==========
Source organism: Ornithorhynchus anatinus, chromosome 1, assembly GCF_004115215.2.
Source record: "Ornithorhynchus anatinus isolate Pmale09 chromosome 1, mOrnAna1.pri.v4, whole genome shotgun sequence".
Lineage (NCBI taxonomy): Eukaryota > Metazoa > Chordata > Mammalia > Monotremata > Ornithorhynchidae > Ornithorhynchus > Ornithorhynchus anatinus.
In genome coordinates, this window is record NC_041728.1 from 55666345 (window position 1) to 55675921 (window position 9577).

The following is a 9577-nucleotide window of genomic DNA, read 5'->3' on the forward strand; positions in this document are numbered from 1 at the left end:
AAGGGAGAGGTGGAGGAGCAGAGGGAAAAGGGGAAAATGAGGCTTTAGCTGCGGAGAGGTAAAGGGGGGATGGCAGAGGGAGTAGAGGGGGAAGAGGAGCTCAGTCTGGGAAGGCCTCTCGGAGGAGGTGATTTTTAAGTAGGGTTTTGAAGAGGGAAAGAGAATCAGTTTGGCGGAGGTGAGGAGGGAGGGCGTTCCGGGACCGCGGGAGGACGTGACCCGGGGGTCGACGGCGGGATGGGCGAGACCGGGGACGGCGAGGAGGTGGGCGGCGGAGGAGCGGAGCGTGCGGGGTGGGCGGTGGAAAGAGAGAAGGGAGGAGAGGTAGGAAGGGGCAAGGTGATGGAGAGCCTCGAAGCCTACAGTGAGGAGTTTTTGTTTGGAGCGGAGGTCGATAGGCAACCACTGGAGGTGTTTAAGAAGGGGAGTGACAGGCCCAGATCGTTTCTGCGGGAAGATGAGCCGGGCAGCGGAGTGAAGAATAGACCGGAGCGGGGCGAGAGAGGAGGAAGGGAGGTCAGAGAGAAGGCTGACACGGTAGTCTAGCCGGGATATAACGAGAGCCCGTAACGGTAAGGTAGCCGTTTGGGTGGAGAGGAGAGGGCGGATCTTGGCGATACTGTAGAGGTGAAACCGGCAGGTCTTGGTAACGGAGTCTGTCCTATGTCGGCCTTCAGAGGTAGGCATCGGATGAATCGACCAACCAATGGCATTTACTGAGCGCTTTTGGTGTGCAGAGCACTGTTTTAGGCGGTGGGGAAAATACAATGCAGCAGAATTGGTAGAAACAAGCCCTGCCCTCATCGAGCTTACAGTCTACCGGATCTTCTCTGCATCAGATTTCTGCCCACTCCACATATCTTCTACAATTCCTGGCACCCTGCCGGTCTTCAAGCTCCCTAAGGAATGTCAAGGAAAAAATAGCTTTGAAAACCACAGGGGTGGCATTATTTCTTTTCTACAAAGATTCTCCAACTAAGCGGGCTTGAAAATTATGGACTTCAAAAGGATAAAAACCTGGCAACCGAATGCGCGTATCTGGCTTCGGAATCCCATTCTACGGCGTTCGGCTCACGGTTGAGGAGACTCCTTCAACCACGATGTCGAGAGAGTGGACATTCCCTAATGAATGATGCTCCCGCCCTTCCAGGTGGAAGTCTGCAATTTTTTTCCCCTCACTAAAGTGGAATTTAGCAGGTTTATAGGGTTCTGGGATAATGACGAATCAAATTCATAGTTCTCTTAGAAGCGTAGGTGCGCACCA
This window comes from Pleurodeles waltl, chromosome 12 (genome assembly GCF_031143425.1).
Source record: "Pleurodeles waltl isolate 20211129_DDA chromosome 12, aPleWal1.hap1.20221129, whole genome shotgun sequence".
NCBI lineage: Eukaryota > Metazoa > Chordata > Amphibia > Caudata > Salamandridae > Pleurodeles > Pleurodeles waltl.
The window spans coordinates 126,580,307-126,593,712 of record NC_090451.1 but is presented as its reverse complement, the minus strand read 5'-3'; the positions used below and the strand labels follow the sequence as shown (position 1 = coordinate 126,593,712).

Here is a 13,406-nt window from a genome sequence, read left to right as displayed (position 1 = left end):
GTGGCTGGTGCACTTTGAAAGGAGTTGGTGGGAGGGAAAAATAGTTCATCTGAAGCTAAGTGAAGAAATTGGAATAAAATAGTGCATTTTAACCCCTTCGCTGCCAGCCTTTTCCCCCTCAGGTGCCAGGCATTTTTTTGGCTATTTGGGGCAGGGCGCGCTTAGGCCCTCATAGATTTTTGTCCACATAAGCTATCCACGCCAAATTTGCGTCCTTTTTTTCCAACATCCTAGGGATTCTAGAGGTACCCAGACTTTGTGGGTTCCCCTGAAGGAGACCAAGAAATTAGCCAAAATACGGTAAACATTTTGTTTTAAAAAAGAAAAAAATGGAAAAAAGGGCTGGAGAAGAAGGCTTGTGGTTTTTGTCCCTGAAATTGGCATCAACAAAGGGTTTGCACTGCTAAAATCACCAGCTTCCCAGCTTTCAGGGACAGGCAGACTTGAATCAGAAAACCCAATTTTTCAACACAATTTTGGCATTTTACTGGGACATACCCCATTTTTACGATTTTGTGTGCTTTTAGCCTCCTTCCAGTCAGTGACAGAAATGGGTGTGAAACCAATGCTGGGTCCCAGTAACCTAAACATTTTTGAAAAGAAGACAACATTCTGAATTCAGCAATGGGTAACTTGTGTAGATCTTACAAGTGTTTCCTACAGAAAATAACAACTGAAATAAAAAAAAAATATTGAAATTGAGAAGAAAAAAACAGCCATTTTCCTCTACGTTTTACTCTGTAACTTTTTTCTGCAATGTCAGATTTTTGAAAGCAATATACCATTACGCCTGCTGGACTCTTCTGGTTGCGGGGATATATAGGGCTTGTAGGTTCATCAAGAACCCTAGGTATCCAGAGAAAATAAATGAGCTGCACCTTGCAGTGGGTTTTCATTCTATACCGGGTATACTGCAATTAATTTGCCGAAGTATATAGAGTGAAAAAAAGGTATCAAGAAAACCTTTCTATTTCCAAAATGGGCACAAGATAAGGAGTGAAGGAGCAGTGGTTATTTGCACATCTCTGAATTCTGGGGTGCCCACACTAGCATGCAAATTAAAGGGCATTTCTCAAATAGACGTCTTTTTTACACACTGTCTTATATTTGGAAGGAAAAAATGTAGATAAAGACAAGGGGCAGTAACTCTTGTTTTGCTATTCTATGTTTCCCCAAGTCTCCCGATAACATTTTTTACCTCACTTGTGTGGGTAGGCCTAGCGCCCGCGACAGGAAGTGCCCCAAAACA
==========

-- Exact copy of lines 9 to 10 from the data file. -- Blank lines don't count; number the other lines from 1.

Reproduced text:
NCBI lineage: Eukaryota > Metazoa > Chordata > Amphibia > Caudata > Salamandridae > Pleurodeles > Pleurodeles waltl.
The window spans coordinates 126,580,307-126,593,712 of record NC_090451.1 but is presented as its reverse complement, the minus strand read 5'-3'; the positions used below and the strand labels follow the sequence as shown (position 1 = coordinate 126,593,712).